The story was, the night he died, my childhood friend Boris went on a spectacular binge through the streets of Belgrade, going into every pub and club. He had stepped on every cobble and ran his drunken hands along every building, infecting each corner of my city as he romped, accumulating to his overdose. Boris’ death put an unfriendly scrim over Belgrade, the familiar smell of Lucky Strikes and chestnuts was no longer nice. Everywhere I went I saw Boris stumbling, so I didn’t go out.

It was in medicated depression that I chose the company of my grandmother Baka. She didn’t go out either, due to broken hips. And she didn’t like fresh air, so the window stayed shut. She talked and I slumped, spitting teeth like cherry pips as she cooked in a cloud of cigarette smoke.

‘All my friends are dead.’ Baka said putting a morbid perspective on things. A gloat crept into her voice, ‘I’m the oldest one still alive.’

She smiled, ‘Still a-live.’

Baka had been an agricultural engineer, a career-woman in the 50s and 60s, she travelled the world, talking at conferences about cross-pollination of flowers. Yugoslavia was powerful then, a socialist success, keen to put working women at its forefront. She soaked it up. When I was small, Baka took me to the park and let me touch the insects. She blew smoke rings and wore a Chanel suit.

‘My name, Ksenia, means one who travels. The welcome stranger. In English, it would be spelt with an X. The English letter X.’

She didn’t pay attention to my tearful, bloated face. She couldn’t see well and moreover, she was not so interested in the tangible world. Baka preferred the delusions that had come to her with old age.

‘They are like wonderful waking dreams,’ she said, to her cigarette smoke. ‘Yesterday, two little girls showed up out of thin air and asked me to teach them to knit. They were so polite. A few days ago, a young doctor appeared. He examined me and said I was in perfect health,’ she stirred the pot. ‘They keep me busy.’

Every day, through three wars, a career, deaths and births, Baka cooked. Today, as her sedated granddaughter sat in the periphery, was just another day in the big scheme of things.



Goulash recipes exist all over Europe. This is my preferred one. Serbs like to put tomatoes in as well, but I prefer it without.

It is a very easy recipe, but it takes hours of slow cooking.

It is even better the next day.



Olive oil

As many different onions as you can find (garlic, onion, shallots, spring onion etc), chopped up.

As many different meats as you can find, diced (all the meat ends up soft and delicious, and a variety of meat makes it more delicious – last time I made it I used beef, veal, chicken, turkey, pork, lamb and kangaroo, because I am assimilated.)

Several cups of meat or vegetable stock.

Water (you will be adding cups as you go along)

Ground paprika (smoked, sweet, chilli – any of these, or a combination goulash is defined by paprika, so you need a lot of this)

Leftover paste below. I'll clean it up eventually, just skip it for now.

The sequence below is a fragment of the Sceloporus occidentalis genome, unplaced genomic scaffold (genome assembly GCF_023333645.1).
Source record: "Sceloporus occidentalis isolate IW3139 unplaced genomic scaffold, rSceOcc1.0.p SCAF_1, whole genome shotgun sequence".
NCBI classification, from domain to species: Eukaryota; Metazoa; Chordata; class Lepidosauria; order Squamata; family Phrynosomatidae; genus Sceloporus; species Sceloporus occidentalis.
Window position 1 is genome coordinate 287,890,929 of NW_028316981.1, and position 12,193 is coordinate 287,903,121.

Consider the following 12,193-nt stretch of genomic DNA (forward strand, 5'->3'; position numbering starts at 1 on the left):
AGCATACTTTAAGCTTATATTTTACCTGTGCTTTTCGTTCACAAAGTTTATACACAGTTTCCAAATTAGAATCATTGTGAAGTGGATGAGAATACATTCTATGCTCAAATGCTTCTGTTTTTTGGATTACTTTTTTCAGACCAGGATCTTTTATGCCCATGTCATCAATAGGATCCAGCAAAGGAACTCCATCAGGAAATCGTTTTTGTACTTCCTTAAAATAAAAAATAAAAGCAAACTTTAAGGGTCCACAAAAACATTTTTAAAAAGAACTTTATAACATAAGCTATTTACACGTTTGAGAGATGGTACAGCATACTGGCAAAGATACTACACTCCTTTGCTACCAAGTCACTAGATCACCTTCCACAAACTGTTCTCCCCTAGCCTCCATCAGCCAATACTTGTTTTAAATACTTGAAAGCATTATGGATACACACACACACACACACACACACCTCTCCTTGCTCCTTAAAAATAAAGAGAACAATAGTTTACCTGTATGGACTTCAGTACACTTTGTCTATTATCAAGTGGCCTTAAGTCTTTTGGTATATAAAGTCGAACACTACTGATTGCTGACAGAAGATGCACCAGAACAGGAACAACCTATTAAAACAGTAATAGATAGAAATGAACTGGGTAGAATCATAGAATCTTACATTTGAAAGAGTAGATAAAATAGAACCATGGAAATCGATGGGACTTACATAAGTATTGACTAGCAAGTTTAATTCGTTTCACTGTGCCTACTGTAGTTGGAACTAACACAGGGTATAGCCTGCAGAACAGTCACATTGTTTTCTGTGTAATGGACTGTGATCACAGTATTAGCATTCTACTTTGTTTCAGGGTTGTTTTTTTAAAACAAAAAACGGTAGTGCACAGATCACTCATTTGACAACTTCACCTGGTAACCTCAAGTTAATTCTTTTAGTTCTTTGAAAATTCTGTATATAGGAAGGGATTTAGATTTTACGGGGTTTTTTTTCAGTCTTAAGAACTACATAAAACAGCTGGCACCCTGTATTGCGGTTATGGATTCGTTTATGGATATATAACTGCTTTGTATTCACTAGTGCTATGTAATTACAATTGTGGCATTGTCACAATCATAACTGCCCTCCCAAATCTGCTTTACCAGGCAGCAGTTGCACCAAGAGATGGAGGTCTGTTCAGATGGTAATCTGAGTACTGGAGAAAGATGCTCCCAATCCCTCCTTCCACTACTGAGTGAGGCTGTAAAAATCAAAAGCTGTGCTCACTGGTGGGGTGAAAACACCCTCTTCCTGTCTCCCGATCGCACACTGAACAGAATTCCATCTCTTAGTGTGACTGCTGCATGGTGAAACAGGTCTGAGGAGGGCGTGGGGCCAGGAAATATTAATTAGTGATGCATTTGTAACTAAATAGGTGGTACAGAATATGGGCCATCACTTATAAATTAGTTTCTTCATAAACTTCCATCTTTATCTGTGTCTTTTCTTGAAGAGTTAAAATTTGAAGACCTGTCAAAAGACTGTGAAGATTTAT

Red wine

Bay leaves

Salt and pepper



1. On medium h. eat, in a very large pan or saucepan (needs to hold the whole dish), put in all the onions and cook them until they are turning brown and clear.

2. Bit by bit, put in all the meat and brown it just a little bit.

3. Add the stock and turn the heat to low. If required, add  water – the meat should be completely covered.

4. Simmer for several hours, stir the pot to prevent it burning, adding water and paprika as you go. Add wine and bay leaves after two hours.

5. When the meat becomes tender and is soft and falling apart when prodded with a fork, it is nearly done. Thicken with paprika and other spices (whatever you like, paprika, thyme and cumin all work well). Taste and season with salt and pepper.

6. Serve with hot chips, or mashed potato, steamed green beans and carrots.

Guest post by Sofija Stefanovic. Sofija is involved in writing, film and TV. She lives in Melbourne and tweets here.







Posted: August 31st, 2011 | Author: babushkababushka | Filed under: Gran | Tags: , , , , | No Comments »

Recently I flew home for a couple of days to help move my grandparents into a nursing home. For a couple celebrating their 71st wedding anniversary this year (yes, seventy first), it’s been a while coming, but except for Gran’s memory, they’re still in good form. Having lived through two world wars in Scotland, they are long-practiced in the art of frugality. This left me with the difficult task of ruthlessly tossing out decade’s worth of their humbly accrued possessions.

When it came to sorting out their kitchen, I became the opposite of ruthless (…ruth?). Some of my earliest memories are of helping Gran make shortbread, and devouring the tastiest honey sandwiches known to man (the secret is an ungodly amount of butter). I carried half my bodyweight in cutlery, cookie jars and handmade tea towels home with me, pushing Jetstar’s luggage allowances well beyond their limits. It was finding Gran’s recipe book, though – untouched for years, since the joy of cooking has lost out to the many burdens of old age – that made my heart skip a beat.

As Gran slowly totters down that devastating path towards dementia, her spirit seems to be fading along with her memories and skills. As I work my way through the pages of her recipe book, the memories of her infectious laugh, her deftly skilled hands kneading some dough, and the sounds and smells of something-or-other frying in butter come fondly flooding back.

Gran’s Shortbread


180gm salted butter, chilled and chopped into small cubes

120gm caster sugar

210gm plain flour

30gm cornflour